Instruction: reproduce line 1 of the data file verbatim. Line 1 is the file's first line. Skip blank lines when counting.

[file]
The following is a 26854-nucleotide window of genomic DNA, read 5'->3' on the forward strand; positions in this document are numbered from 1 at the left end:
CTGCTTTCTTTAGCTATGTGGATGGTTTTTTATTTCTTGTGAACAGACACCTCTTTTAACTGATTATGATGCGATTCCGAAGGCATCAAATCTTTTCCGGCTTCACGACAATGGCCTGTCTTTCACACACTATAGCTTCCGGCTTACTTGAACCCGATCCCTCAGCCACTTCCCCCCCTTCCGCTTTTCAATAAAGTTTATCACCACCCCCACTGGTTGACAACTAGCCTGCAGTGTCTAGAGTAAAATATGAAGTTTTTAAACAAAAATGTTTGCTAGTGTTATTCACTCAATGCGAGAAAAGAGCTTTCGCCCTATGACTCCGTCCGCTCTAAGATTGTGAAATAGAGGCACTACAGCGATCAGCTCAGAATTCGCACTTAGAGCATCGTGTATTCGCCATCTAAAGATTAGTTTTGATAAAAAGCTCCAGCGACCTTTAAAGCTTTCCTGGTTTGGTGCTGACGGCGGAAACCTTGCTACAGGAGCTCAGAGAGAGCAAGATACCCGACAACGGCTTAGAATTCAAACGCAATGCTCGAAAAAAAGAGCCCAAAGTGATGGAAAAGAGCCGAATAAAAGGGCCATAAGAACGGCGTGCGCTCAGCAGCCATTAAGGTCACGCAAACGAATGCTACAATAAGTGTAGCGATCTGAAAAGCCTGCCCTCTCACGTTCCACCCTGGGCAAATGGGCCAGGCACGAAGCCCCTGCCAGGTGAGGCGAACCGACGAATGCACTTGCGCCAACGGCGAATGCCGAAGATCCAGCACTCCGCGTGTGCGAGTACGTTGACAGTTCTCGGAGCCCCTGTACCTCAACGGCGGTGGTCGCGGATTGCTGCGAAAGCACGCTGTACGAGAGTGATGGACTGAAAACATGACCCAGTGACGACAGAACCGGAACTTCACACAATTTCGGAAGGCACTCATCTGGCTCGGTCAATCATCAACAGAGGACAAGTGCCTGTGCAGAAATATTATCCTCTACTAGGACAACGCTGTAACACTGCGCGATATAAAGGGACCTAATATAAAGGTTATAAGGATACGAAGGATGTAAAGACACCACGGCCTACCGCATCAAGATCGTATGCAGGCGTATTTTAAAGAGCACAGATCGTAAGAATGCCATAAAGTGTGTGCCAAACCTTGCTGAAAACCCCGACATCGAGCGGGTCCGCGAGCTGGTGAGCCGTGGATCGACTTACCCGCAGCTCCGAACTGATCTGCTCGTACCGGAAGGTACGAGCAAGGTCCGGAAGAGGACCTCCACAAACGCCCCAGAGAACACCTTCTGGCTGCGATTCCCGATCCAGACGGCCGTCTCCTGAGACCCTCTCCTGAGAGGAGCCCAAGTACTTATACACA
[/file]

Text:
The following is a 26854-nucleotide window of genomic DNA, read 5'->3' on the forward strand; positions in this document are numbered from 1 at the left end: